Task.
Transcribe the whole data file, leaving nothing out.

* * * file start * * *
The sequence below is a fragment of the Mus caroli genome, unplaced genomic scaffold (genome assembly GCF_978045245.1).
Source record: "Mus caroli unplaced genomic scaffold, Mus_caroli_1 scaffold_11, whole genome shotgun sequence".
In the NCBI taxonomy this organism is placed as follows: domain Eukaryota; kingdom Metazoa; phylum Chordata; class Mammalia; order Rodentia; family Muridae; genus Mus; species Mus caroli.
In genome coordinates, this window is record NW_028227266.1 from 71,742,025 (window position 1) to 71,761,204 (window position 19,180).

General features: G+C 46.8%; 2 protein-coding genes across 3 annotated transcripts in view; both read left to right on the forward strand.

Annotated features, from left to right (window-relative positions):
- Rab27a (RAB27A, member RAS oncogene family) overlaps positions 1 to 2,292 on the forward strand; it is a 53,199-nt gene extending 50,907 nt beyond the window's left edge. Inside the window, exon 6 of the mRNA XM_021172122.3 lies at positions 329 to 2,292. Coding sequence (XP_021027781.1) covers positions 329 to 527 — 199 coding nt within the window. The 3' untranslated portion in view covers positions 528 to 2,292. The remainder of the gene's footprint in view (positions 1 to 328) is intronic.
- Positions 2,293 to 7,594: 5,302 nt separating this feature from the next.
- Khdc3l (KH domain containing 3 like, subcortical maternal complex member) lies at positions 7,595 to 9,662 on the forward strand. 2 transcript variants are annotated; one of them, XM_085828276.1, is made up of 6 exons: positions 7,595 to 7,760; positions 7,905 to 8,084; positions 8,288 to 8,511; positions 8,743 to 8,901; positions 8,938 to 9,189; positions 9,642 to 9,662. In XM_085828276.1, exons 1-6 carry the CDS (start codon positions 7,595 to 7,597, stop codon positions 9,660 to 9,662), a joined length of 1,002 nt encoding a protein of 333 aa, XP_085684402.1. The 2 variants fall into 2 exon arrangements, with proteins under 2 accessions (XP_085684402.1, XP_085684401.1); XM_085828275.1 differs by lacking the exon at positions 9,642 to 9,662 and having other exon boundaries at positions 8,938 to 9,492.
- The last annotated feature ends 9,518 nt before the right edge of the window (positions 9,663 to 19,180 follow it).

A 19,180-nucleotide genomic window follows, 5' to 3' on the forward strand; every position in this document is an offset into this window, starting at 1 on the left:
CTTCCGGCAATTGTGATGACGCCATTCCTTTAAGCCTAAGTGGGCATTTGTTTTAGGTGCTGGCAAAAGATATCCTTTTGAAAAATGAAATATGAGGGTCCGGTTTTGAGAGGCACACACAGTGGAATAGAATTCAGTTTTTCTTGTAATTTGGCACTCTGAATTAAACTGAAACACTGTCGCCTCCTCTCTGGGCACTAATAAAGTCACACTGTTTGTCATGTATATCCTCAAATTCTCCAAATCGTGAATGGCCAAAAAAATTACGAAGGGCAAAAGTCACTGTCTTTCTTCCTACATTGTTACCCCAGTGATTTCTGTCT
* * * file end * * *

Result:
The sequence below is a fragment of the Mus caroli genome, unplaced genomic scaffold (genome assembly GCF_978045245.1).
Source record: "Mus caroli unplaced genomic scaffold, Mus_caroli_1 scaffold_11, whole genome shotgun sequence".
In the NCBI taxonomy this organism is placed as follows: domain Eukaryota; kingdom Metazoa; phylum Chordata; class Mammalia; order Rodentia; family Muridae; genus Mus; species Mus caroli.
In genome coordinates, this window is record NW_028227266.1 from 71,742,025 (window position 1) to 71,761,204 (window position 19,180).

General features: G+C 46.8%; 2 protein-coding genes across 3 annotated transcripts in view; both read left to right on the forward strand.

Annotated features, from left to right (window-relative positions):
- Rab27a (RAB27A, member RAS oncogene family) overlaps positions 1 to 2,292 on the forward strand; it is a 53,199-nt gene extending 50,907 nt beyond the window's left edge. Inside the window, exon 6 of the mRNA XM_021172122.3 lies at positions 329 to 2,292. Coding sequence (XP_021027781.1) covers positions 329 to 527 — 199 coding nt within the window. The 3' untranslated portion in view covers positions 528 to 2,292. The remainder of the gene's footprint in view (positions 1 to 328) is intronic.
- Positions 2,293 to 7,594: 5,302 nt separating this feature from the next.
- Khdc3l (KH domain containing 3 like, subcortical maternal complex member) lies at positions 7,595 to 9,662 on the forward strand. 2 transcript variants are annotated; one of them, XM_085828276.1, is made up of 6 exons: positions 7,595 to 7,760; positions 7,905 to 8,084; positions 8,288 to 8,511; positions 8,743 to 8,901; positions 8,938 to 9,189; positions 9,642 to 9,662. In XM_085828276.1, exons 1-6 carry the CDS (start codon positions 7,595 to 7,597, stop codon positions 9,660 to 9,662), a joined length of 1,002 nt encoding a protein of 333 aa, XP_085684402.1. The 2 variants fall into 2 exon arrangements, with proteins under 2 accessions (XP_085684402.1, XP_085684401.1); XM_085828275.1 differs by lacking the exon at positions 9,642 to 9,662 and having other exon boundaries at positions 8,938 to 9,492.
- The last annotated feature ends 9,518 nt before the right edge of the window (positions 9,663 to 19,180 follow it).

A 19,180-nucleotide genomic window follows, 5' to 3' on the forward strand; every position in this document is an offset into this window, starting at 1 on the left:
CTTCCGGCAATTGTGATGACGCCATTCCTTTAAGCCTAAGTGGGCATTTGTTTTAGGTGCTGGCAAAAGATATCCTTTTGAAAAATGAAATATGAGGGTCCGGTTTTGAGAGGCACACACAGTGGAATAGAATTCAGTTTTTCTTGTAATTTGGCACTCTGAATTAAACTGAAACACTGTCGCCTCCTCTCTGGGCACTAATAAAGTCACACTGTTTGTCATGTATATCCTCAAATTCTCCAAATCGTGAATGGCCAAAAAAATTACGAAGGGCAAAAGTCACTGTCTTTCTTCCTACATTGTTACCCCAGTGATTTCTGTCT